We list our recommendations for these common scenarios in our recently published advisory, “Work and Travel Guidance for F-1 Students with Pending H-1B “Change of Status” Applications and “Cap-Gap” Employment Authorization.”

  • My OPT employment card has not expired and my H-1B petition has been accepted, but not yet approved.
  • My OPT employment card has not expired and my H-1B has been approved.
  • My OPT employment card has expired.
  • I need to depart the US and will not return until October 1 or later and will apply for the H-1B visa
  • My H-1B petition was denied by USCIS

 

Free Employment Law Webinar: Tips on Drafting Restrictive Covenants – May 28, 2014

Posted in Employment Law

Join two of our colleagues from the Employment, Labor & Benefits Practice for this free webinar on drafting restrictive covenants, to be held on May 28th. The panelists include Mintz Levin attorneys Bret Cohen and Mitch Danzig, and Jeff Lambert, the Chief Legal Officer of our client The Active Network. They will discuss the importance of getting the right restrictive covenant in protecting your trade secrets and restricting competition. The invitation with registration info is here.

To follow all posts from our employment attorneys, check out the Employment Matters blog.

Changes for H-1B tech workers and their spouses on the horizon?

Posted in H-1B, Immigration Policy, Immigration Reform

The Obama administration has proposed changes to regulations regarding spouses of people who are working under H-1B high-skilled employment visas. The changes, which will appear in the Federal Register later this week, are intended to attract people who work in science, technology, engineering, and mathematics to the U.S.. In this Fox News Latino article, I comment on the merits of the proposal. Also discussed are criticisms of the proposed changes and their effect on the American workforce.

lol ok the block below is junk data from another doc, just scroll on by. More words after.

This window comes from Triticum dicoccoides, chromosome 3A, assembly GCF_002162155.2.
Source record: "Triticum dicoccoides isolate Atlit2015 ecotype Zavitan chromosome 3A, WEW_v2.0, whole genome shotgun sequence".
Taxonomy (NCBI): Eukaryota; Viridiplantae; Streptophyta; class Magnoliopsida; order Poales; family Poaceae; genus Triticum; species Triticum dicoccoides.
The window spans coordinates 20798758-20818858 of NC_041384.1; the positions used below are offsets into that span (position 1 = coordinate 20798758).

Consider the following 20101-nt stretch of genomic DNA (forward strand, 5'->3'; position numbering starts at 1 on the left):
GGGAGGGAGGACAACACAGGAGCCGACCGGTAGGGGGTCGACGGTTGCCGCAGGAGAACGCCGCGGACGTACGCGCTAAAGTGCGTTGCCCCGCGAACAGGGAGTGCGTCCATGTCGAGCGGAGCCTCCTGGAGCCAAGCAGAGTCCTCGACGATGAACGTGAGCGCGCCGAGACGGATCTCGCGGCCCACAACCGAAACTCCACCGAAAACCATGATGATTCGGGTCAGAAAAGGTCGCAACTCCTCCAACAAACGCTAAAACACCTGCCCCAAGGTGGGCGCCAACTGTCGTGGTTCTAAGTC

U.S. Customs and Border Protection Rolling Out Electronic Travel Records

Posted in CBP News, I-94, Immigration Policy

Written by Maryanne Kline

In April 2013, U.S. Customs and Border Protection (CBP) introduced electronic Forms I-94, enabling nonimmigrants entering the U.S. via air and sea to easily access their Form I-94 Arrival/Departure Records online.  As of  May 1, 2014, this electronic system has been expanded to provide access to an individual’s full arrival and departure history for the past five years. Continue Reading

The Start-up Chile visa program: Chile’s gain is our loss

Posted in Emerging Companies, Immigrant Entrepreneurs, Immigration Policy, Immigration Reform

The following opinion piece by Susan Cohen appeared in the December 20, 2013 issue of VentureBeat and is reprinted here with permission.

The U.S. market is a magnet for foreign entrepreneurs. Yet the U.S. immigration system throws up roadblocks to entrepreneurs. There is no “startup” visa, and the visa options that exist are unwieldy and often impractical.

Contrast that with the Chilean government’s Start-up Chile program. Nicholas Shea, a Stanford MBA and a Chilean citizen, began this program in 2010, when he realized that there were no viable visa options for the Chilean friends he wanted to start a company with in Silicon Valley. Since 2010, the Start-up Chile program has awarded over 1,000 startup visas and millions of dollars of funding to those who win the country’s business plan competition. Continue Reading